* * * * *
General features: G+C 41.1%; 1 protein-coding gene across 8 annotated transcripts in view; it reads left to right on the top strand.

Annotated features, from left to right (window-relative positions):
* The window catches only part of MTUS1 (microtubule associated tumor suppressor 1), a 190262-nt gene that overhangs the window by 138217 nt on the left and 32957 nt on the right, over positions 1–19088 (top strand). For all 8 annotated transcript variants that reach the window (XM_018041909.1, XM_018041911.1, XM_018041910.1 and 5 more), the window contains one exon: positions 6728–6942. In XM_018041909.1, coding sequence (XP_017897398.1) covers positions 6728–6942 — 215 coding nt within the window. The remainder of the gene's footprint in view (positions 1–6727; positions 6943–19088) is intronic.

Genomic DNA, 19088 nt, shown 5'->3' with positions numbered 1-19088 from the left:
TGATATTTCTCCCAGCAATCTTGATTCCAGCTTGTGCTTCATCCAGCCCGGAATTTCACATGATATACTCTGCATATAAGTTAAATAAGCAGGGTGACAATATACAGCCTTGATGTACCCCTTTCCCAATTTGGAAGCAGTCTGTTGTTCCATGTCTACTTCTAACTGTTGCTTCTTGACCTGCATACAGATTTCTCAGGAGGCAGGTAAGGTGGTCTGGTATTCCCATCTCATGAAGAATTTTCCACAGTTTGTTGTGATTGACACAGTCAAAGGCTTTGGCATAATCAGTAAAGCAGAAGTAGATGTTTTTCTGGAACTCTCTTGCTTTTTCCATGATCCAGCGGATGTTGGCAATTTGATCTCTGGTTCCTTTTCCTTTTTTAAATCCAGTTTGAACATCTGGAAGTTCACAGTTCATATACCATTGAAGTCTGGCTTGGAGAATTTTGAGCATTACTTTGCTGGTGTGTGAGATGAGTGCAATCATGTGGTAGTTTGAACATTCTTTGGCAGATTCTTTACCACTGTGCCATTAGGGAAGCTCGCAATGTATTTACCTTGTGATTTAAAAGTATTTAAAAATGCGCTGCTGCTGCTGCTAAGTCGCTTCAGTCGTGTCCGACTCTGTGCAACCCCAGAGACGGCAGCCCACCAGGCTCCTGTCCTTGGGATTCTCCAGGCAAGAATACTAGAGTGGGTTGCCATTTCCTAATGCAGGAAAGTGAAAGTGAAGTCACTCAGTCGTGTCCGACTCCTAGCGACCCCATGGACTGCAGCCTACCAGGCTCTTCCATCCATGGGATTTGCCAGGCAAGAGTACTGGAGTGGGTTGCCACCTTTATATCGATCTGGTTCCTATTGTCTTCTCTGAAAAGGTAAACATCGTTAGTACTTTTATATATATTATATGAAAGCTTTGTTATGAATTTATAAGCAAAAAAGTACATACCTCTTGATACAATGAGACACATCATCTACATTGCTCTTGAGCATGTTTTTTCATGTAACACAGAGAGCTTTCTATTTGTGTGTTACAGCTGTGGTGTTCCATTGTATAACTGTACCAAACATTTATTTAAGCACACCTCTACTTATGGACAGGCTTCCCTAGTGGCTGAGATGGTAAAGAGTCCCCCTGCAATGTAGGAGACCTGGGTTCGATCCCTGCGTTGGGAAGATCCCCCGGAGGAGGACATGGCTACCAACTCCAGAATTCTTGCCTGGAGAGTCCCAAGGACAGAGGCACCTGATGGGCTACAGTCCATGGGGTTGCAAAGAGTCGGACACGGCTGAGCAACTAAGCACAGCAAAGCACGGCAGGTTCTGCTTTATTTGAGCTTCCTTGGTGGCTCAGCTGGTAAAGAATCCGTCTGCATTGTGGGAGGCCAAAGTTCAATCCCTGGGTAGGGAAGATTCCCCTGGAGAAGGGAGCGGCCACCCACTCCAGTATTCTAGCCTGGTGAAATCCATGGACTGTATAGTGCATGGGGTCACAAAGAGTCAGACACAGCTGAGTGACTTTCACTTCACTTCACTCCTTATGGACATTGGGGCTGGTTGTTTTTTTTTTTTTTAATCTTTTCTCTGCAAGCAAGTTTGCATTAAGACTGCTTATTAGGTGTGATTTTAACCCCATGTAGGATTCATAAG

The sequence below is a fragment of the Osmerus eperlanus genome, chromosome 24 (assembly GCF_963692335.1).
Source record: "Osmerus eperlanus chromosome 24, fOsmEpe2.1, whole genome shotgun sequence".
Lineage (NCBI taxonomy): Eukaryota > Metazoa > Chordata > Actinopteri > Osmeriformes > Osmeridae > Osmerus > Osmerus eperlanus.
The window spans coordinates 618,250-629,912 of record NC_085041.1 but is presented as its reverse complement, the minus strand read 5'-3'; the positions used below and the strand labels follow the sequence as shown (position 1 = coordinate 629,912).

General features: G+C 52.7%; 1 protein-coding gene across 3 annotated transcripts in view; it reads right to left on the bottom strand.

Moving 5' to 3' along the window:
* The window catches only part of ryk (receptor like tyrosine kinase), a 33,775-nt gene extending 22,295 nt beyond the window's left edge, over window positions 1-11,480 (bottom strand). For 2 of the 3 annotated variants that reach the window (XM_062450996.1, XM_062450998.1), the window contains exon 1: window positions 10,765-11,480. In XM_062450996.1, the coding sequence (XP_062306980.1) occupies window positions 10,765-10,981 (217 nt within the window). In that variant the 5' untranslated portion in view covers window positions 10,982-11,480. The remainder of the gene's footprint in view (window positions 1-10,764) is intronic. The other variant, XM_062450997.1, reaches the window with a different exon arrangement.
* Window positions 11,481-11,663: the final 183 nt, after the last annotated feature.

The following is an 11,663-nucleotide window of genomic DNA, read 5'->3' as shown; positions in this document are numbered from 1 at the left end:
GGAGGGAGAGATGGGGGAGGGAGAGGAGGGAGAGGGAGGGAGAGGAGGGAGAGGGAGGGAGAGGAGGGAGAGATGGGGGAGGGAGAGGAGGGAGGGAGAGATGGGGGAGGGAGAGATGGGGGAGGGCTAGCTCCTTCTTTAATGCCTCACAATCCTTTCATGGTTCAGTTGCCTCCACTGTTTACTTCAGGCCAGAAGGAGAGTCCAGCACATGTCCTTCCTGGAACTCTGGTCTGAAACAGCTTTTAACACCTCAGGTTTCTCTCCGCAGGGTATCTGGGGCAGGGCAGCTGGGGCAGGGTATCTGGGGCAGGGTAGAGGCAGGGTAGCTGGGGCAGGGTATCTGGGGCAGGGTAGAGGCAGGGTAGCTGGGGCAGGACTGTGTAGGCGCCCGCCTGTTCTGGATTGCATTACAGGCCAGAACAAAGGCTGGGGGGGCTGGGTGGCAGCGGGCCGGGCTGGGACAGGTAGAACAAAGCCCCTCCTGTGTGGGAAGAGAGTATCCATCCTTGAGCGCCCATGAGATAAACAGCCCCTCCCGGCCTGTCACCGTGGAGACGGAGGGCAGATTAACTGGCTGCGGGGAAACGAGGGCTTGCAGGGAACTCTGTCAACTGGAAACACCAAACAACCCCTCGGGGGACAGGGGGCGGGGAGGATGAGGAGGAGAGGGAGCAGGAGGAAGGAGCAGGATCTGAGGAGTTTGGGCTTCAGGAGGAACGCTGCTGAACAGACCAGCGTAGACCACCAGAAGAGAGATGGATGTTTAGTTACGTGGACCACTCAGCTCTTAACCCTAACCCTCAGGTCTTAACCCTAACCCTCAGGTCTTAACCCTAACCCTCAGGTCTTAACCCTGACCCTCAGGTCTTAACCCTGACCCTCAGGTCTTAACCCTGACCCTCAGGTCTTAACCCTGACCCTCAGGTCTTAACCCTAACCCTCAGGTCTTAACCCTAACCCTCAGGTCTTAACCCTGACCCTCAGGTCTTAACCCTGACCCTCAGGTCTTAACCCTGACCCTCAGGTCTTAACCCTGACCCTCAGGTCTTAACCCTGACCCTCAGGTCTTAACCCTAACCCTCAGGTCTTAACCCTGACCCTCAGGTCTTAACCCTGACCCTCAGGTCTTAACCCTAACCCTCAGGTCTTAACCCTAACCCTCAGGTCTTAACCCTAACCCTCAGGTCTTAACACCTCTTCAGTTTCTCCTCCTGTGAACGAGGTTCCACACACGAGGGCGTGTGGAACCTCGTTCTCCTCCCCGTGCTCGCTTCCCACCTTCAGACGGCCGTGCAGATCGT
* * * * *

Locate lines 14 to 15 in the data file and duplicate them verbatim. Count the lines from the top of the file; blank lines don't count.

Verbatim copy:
The following is an 11,663-nucleotide window of genomic DNA, read 5'->3' as shown; positions in this document are numbered from 1 at the left end:
GGAGGGAGAGATGGGGGAGGGAGAGGAGGGAGAGGGAGGGAGAGGAGGGAGAGGGAGGGAGAGGAGGGAGAGATGGGGGAGGGAGAGGAGGGAGGGAGAGATGGGGGAGGGAGAGATGGGGGAGGGCTAGCTCCTTCTTTAATGCCTCACAATCCTTTCATGGTTCAGTTGCCTCCACTGTTTACTTCAGGCCAGAAGGAGAGTCCAGCACATGTCCTTCCTGGAACTCTGGTCTGAAACAGCTTTTAACACCTCAGGTTTCTCTCCGCAGGGTATCTGGGGCAGGGCAGCTGGGGCAGGGTATCTGGGGCAGGGTAGAGGCAGGGTAGCTGGGGCAGGGTATCTGGGGCAGGGTAGAGGCAGGGTAGCTGGGGCAGGACTGTGTAGGCGCCCGCCTGTTCTGGATTGCATTACAGGCCAGAACAAAGGCTGGGGGGGCTGGGTGGCAGCGGGCCGGGCTGGGACAGGTAGAACAAAGCCCCTCCTGTGTGGGAAGAGAGTATCCATCCTTGAGCGCCCATGAGATAAACAGCCCCTCCCGGCCTGTCACCGTGGAGACGGAGGGCAGATTAACTGGCTGCGGGGAAACGAGGGCTTGCAGGGAACTCTGTCAACTGGAAACACCAAACAACCCCTCGGGGGACAGGGGGCGGGGAGGATGAGGAGGAGAGGGAGCAGGAGGAAGGAGCAGGATCTGAGGAGTTTGGGCTTCAGGAGGAACGCTGCTGAACAGACCAGCGTAGACCACCAGAAGAGAGATGGATGTTTAGTTACGTGGACCACTCAGCTCTTAACCCTAACCCTCAGGTCTTAACCCTAACCCTCAGGTCTTAACCCTAACCCTCAGGTCTTAACCCTGACCCTCAGGTCTTAACCCTGACCCTCAGGTCTTAACCCTGACCCTCAGGTCTTAACCCTGACCCTCAGGTCTTAACCCTAACCCTCAGGTCTTAACCCTAACCCTCAGGTCTTAACCCTGACCCTCAGGTCTTAACCCTGACCCTCAGGTCTTAACCCTGACCCTCAGGTCTTAACCCTGACCCTCAGGTCTTAACCCTGACCCTCAGGTCTTAACCCTAACCCTCAGGTCTTAACCCTGACCCTCAGGTCTTAACCCTGACCCTCAGGTCTTAACCCTAACCCTCAGGTCTTAACCCTAACCCTCAGGTCTTAACCCTAACCCTCAGGTCTTAACACCTCTTCAGTTTCTCCTCCTGTGAACGAGGTTCCACACACGAGGGCGTGTGGAACCTCGTTCTCCTCCCCGTGCTCGCTTCCCACCTTCAGACGGCCGTGCAGATCGT